Charitable giving often plays a role in the estate planning process. The reasons to include it may comprise one or more benefits. For example, you may want to take advantage of tax benefits or the possibility of creating a legacy. Sometimes income- and estate-tax consequences are at the top of the list, and sometimes they are not. Regardless of the motivation, you should be aware of how different charitable giving strategies might impact your overall plan.
In this section, we will explore a few of the more common charitable giving strategies. They include:
- Outright gifts of cash or appreciated securities
- Bequests in your will or trust
- Naming charitable beneficiaries on retirement assets or life insurance policies
- Donor-advised fund
- Charitable remainder trust
- Pooled income fund
- Charitable gift annuity
- Charitable lead trust
We encourage you to discuss these strategies and others with your tax and legal advisors to evaluate whether they are a good fit for your tax situation and your charitable giving goals.
Outright gifts of cash or appreciated securities >
Giving cash or securities that you’ve held more than 12 months and have appreciated in value is simple and provides the charity with immediate use of your gift. You may also receive an income-tax deduction. The deduction amount varies with each individual’s situation and may be reduced due to adjusted gross income (AGI) limitations. Charitable deductions that are currently disallowed because of AGI limits may be carried forward for a five-year period. Certain high-income individuals may also find that their overall itemized deductions are subject to a reduction or “haircut” (sometimes known as a “Pease” limitation).
If you are subject to estate taxes, your charitable gift also provides the benefit of reducing your potential taxable estate.
Bequests in your will or trust >
You can add a charitable bequest to your will or revocable living trust. This lets you retain control of the assets during your lifetime and benefit a charity upon your death. Bequests may be more appropriate than lifetime gifts if you are charitably inclined but have concerns regarding your retirement income needs. If you are subject to estate taxes, the bequest will reduce your taxable estate.
Naming charitable beneficiaries >
You can name a charity as a beneficiary of retirement assets, such as an IRA, 401(k), or other retirement assets, which may be subject to both estate and income taxes in large estates. (Remember, however, that for estates valued less than $5,490,000 in 2017, the federal estate tax is not a factor.)
When you leave retirement assets to a nonspouse (children or other individual), these beneficiaries must pay income tax on these assets. On the other hand, if you name a charitable beneficiary, it does not pay income taxes. In addition, if you are subject to estate taxes, this gift reduces your potential taxable estate.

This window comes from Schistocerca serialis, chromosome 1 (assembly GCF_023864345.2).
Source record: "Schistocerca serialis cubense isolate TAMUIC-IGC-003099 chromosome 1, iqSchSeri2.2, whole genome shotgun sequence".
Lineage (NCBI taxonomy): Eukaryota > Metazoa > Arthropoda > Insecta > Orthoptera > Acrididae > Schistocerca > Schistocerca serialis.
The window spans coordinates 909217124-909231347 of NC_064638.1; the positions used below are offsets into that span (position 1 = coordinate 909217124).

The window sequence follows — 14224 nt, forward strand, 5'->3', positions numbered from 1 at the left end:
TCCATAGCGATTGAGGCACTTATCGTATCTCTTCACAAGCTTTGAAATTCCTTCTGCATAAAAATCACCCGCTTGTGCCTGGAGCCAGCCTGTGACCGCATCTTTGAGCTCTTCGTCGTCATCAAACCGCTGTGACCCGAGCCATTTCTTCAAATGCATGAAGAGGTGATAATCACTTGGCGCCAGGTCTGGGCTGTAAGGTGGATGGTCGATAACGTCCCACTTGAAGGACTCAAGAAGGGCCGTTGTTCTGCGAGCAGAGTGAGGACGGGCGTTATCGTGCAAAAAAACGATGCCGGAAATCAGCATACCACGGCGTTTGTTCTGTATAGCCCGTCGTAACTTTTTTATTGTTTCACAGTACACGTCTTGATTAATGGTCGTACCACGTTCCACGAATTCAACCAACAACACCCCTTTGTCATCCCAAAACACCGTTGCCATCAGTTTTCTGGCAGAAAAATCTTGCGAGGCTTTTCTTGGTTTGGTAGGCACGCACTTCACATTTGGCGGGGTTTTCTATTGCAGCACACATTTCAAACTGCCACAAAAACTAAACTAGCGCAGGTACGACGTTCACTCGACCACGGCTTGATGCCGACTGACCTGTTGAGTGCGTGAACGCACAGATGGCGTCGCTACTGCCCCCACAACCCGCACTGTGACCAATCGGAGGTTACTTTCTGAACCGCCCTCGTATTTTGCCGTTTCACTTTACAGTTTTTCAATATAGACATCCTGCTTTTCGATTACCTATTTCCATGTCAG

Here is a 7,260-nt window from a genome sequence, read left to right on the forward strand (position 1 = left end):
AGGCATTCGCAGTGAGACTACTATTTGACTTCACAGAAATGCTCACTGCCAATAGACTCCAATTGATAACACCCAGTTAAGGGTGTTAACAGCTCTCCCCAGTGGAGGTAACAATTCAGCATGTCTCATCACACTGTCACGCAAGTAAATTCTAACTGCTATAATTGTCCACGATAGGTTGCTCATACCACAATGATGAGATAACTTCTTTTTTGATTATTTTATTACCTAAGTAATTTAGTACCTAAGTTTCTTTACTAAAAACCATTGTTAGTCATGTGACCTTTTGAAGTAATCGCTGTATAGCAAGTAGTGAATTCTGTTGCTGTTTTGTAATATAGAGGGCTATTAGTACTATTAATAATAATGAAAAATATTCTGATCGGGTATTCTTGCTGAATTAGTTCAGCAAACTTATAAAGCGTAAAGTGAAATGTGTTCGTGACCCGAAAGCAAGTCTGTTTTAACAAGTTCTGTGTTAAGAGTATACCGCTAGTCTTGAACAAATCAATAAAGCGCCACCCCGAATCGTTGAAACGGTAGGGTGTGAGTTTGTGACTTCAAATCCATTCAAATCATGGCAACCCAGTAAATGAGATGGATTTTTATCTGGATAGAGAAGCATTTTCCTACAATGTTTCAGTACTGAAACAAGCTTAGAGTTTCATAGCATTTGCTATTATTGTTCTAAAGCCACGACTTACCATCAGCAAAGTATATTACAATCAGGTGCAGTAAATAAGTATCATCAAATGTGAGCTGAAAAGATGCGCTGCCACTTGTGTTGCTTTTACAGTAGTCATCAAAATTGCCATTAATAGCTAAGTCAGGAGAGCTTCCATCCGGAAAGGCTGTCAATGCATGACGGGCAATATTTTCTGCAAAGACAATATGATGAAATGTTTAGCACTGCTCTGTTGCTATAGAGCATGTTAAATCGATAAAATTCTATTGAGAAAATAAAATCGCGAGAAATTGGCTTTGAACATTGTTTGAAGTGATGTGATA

You may also name a charity as the beneficiary of a life insurance policy to reduce your taxable estate.
Donor-advised fund >
Donor-advised funds provide another simple charitable giving opportunity. These funds are available through community foundations and charitable funds established by mutual fund companies.
Donor-advised funds allow individuals to make irrevocable contributions of cash or securities. The donor potentially receives an immediate charitable income tax deduction for each gift’s fair market value. (Multiple gifts may be made over the donor’s lifetime.) While the assets must eventually be used for charitable purposes, there is no mandatory distribution time for the fund, so the donor may take several years to deplete it.
The assets are removed from the taxable estate when they are added to the fund, reducing any potential estate tax liability. In addition to the tax benefits, the donor may name the account, giving him or her the ability to enhance their visibility in the philanthropic community.
Charitable remainder trust >
A charitable remainder trust, commonly referred to as a CRT, can benefit you and one or more of your favorite charities. This type of trust lets you convert an appreciated asset into lifetime income for you or another beneficiary without paying capital gain taxes when the asset is sold. A CRT can also provide you with a current tax deduction, and because you are removing assets from your estate, reduce your taxable estate. It also lets you make a future gift to the charity (or charities) of your choice.
Here’s how a CRT might work for you: